LAKE WORTH — Two executives of a small Lake Worth-based fuel company are each charged with systematically ripping it off for more than $100,000 and hijacking its identity.
Company president Dennis Paul told authorities he had to get a personal loan to get out of the hole in which he says the two men left him.
Jack Sandoval, 67, was arrested January 14 and James Ernest Brady, 50, on Wednesday .
The two Boynton Beach-area men are each charged with grand theft of $300 to $5,000 and theft of trade secrets; each is out on $6,000 bond.
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Several phone listings for Brady and Sandoval were disconnected and they could not be located for comment.
According to a Palm Beach County Sheriff's Office report, the two men worked for EcoFuel Worldwide. Paul said it makes fuel used to warm food.
Dennis Paul and his wife Debra, both owners of EcoFuel, say they hired Brady as president in February 2008 and soon after found he was making personal charges on the company's American Express card.
Paul said he told Brady to stop and to repay the firm, but Brady did neither. In fact, he said, Brady asked that the card's credit limit be raised, saying he needed money for an out-of-state deal, but instead made more personal use of it.
Paul said he canceled the card, but then learned Brady was using Paul's personal card without his permission, having obtained the number once to buy an airline ticket.
Paul said he tried to dispute the charges but American Express said he was liable for the $47,000.
In June 2008, Paul said, Brady asked him to hire Sandoval as a management consultant. Soon after, he said, Sandoval and Debra Paul opened a joint checking account.
Dennis Paul alleges that, a month later, as Brady's credit card problems were coming to a head, Dennis Paul told both Brady and Sandoval to write no travel expense or payroll checks. But Sandoval began writing checks to himself and Brady.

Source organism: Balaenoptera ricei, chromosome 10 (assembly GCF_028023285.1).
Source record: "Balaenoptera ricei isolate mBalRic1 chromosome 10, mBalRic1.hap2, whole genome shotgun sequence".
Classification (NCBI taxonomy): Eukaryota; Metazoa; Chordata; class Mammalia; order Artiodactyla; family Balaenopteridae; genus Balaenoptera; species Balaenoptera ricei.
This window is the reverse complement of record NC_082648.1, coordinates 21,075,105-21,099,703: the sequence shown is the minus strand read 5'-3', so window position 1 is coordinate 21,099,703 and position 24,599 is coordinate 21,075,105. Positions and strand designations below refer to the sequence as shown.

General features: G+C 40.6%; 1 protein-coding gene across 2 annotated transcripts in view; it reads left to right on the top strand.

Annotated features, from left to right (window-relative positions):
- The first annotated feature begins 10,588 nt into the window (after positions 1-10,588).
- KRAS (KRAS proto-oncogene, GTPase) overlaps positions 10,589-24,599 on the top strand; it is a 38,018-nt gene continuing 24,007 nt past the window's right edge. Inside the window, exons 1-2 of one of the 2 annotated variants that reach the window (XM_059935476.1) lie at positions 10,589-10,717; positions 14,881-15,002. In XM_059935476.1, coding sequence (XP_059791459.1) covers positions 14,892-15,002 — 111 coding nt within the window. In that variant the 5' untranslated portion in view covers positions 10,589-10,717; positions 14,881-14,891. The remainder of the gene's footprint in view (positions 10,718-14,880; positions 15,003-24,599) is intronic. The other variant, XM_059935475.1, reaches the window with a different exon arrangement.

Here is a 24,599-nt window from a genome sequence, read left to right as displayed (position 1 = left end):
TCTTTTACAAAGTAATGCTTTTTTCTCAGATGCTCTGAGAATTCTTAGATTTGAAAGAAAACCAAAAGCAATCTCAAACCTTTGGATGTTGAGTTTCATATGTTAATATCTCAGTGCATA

Around that time, Paul said, Brady instructed a customer in England to wire a $16,670 payment directly to the account Sandoval had set up, and Sandoval began writing checks against it.
Paul said he finally fired Brady on Aug 14.
He said when he confronted Sandoval about using the money from the British customer, Sandoval wrote a check from the joint account to reimburse Paul, but it later bounced.
Paul told detectives that three days after he fired Brady, the former president offered to buy Paul's companies for $2.28 million.
Although the deal never went through, Paul said, Brady began using the EcoFuel name, phone numbers, addresses, web page, and all other company intellectual property and trade secrets, and has refused to return them.
"My family and I have suffered both financially and emotionally as a result of their actions," Paul said of Brady and Sandoval in a statement to The Palm Beach Post. "We hope that now they are finally being held accountable that we can begin to start the healing process."
Paul told the Post that his total loss is "well in excess of $100,000", but said he couldn't elaborate because of the ongoing criminal investigation.